Fossils found in Somerset by girl, 11, ‘may be of largest-ever marine reptile’

<span>Palaeontologist Dr Dean Lomax (left) with Ruby and Justin Reynolds and Paul de la Salle (right), who found remains that belonged to the same species of ichthyosaur.</span><span>Photograph: Supplied</span>
Palaeontologist Dr Dean Lomax (left) with Ruby and Justin Reynolds and Paul de la Salle (right), who found remains that belonged to the same species of ichthyosaur.Photograph: Supplied

Fossils discovered by an 11-year-old girl on a beach in Somerset may have come from the largest marine reptile ever to have lived, according to experts.

The fossils are thought to be from a type of ichthyosaur, a prehistoric marine reptile that lived in the time of dinosaurs. The newly discovered species is believed to have roamed the seas towards the end of the Triassic, about 202m years ago.

The team have named the species Ichthyotitan severnensis, meaning “giant fish lizard of the Severn”.

“This giant probably represents the largest marine reptile formally described,” said Dr Dean Lomax, a palaeontologist at the University of Bristol and co-author of the research, adding that comparisons with fossils from other ichthyosaurs suggested the creature would have been about 25 metres in length – about the size of a blue whale.

“Of course, we have to be careful with such estimates because we are dealing with fragments of giant bones,” he added. “But nonetheless, simple scaling is commonly used to estimate size, especially when comparative material is scarce.”

The team say samples from the fossils suggest the creature was still growing. And there is another twist.

“We believe these ichthyosaurs are the last surviving members of the family called shastasaurida, which went extinct during the global mass extinction event at the end of the Triassic,” said Lomax.

Writing in the journal Plos One, Lomax and colleagues report how the first pieces of the jawbone were discovered by Justin Reynolds and his daughter Ruby – co-authors of the paper – on the beach at Blue Anchor in May 2020, when Ruby was 11.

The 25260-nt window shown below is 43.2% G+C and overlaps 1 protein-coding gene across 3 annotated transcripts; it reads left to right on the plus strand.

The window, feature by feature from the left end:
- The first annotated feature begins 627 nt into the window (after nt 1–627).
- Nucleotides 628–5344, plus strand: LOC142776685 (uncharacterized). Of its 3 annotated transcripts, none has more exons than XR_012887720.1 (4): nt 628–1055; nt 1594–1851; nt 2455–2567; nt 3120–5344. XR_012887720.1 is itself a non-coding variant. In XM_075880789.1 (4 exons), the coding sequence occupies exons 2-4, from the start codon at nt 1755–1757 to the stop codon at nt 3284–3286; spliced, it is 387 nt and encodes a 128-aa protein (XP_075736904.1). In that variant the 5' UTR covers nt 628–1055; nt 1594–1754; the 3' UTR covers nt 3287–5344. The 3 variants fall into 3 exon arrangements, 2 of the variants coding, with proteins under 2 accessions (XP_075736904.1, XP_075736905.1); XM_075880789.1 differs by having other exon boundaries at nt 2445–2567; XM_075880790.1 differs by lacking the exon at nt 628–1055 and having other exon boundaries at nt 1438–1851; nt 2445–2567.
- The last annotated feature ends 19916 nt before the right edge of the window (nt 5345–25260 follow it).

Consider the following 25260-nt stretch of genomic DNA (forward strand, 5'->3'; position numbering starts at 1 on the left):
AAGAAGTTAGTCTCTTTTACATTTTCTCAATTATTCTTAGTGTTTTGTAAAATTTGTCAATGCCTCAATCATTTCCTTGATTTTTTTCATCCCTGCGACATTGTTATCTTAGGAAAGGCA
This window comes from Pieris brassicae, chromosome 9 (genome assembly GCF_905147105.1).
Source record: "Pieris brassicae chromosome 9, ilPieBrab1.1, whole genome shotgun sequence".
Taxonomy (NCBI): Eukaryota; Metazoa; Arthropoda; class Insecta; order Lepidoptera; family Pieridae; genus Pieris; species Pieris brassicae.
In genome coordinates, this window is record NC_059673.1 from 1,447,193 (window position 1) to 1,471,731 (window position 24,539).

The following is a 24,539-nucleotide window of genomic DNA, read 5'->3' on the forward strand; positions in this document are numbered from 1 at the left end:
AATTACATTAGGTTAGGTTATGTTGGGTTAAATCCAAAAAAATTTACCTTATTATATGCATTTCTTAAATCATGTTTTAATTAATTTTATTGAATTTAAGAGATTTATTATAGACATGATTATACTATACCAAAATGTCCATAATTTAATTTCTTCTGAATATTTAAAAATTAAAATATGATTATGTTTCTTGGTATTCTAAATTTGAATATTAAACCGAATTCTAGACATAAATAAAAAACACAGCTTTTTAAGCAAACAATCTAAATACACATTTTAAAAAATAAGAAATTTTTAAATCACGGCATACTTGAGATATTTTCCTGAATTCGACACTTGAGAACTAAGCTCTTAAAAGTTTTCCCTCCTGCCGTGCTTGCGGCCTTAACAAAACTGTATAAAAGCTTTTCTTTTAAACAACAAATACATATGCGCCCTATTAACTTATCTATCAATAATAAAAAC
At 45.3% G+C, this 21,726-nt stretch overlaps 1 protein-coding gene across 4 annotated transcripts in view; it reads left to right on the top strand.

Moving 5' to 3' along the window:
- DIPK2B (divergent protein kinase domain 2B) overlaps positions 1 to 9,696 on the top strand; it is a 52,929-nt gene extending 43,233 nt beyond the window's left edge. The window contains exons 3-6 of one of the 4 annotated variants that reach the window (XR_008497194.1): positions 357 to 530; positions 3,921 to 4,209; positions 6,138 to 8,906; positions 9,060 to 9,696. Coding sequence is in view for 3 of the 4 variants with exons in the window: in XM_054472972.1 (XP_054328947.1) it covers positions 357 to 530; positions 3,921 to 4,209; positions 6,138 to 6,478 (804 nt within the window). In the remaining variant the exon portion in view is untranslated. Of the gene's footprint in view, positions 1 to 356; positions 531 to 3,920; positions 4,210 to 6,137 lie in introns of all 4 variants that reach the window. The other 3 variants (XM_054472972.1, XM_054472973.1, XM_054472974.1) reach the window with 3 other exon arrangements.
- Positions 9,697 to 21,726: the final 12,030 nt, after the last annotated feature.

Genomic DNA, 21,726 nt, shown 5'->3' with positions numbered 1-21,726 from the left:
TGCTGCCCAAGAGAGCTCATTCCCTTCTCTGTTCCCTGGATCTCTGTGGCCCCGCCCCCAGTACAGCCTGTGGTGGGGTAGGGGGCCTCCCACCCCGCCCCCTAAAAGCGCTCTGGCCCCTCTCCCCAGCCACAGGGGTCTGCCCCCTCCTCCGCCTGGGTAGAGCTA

The pair contacted Lomax, who alongside members of the Reynolds family, joined the search for further pieces. Among those who also joined the hunt was Paul de la Salle, an expert from the Museum of Jurassic Marine Life in Dorset who in 2016 had discovered a jawbone from what appeared to be a new species of ichthyosaur at a beach in Somerset. That specimen was subsequently studied by Lomax and colleagues.

When the team fitted the fragments of the new fossil together they found it belonged to the same species as the specimen discovered by De la Salle.

In both cases the fossilised bone is the surangular – a long, curved structure that sits at the top and back of the lower jaw.

Lomax said: “When my team described the first specimen in 2018, it showed unusual features that suggested it might represent something new. However, we refrained from giving it a name, considering that it was incomplete and also partly eroded.”

“Having two examples of the same bone with the same unique features from the same geologic time zone supports our identifications of something new, especially when combined with the fact that these two bones appear roughly 13m years after their latest geologic relatives with a name,” he added.

Dr Nick Fraser, a palaeontologist at National Museums Scotland, who was not involved in the study, said the identification of the bone as part of the lower jaw from an ichthyosaur was very convincing.

“It hints that its one-time owner was a gigantic beast, possibly one of the largest marine reptiles of all time,” he said.

But Fraser said it was questionable whether the creature should be assigned as a new species. “For me it is a bit too incomplete for that,” he said.